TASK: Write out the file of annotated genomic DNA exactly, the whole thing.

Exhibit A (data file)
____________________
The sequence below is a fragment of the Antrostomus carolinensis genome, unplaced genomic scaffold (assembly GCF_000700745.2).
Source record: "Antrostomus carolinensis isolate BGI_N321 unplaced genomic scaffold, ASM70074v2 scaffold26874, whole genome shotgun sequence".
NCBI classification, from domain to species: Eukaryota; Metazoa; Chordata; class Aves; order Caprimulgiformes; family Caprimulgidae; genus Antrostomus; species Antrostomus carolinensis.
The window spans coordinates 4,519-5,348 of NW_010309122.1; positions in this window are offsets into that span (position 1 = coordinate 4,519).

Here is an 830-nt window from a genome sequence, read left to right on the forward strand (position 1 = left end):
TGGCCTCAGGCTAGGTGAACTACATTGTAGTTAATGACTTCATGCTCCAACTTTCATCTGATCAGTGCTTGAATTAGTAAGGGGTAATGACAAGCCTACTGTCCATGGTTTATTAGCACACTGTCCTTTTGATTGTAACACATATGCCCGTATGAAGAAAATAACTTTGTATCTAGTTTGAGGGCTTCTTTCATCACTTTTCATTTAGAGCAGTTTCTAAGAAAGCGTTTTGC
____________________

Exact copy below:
The sequence below is a fragment of the Antrostomus carolinensis genome, unplaced genomic scaffold (assembly GCF_000700745.2).
Source record: "Antrostomus carolinensis isolate BGI_N321 unplaced genomic scaffold, ASM70074v2 scaffold26874, whole genome shotgun sequence".
NCBI classification, from domain to species: Eukaryota; Metazoa; Chordata; class Aves; order Caprimulgiformes; family Caprimulgidae; genus Antrostomus; species Antrostomus carolinensis.
The window spans coordinates 4,519-5,348 of NW_010309122.1; positions in this window are offsets into that span (position 1 = coordinate 4,519).

Here is an 830-nt window from a genome sequence, read left to right on the forward strand (position 1 = left end):
TGGCCTCAGGCTAGGTGAACTACATTGTAGTTAATGACTTCATGCTCCAACTTTCATCTGATCAGTGCTTGAATTAGTAAGGGGTAATGACAAGCCTACTGTCCATGGTTTATTAGCACACTGTCCTTTTGATTGTAACACATATGCCCGTATGAAGAAAATAACTTTGTATCTAGTTTGAGGGCTTCTTTCATCACTTTTCATTTAGAGCAGTTTCTAAGAAAGCGTTTTGC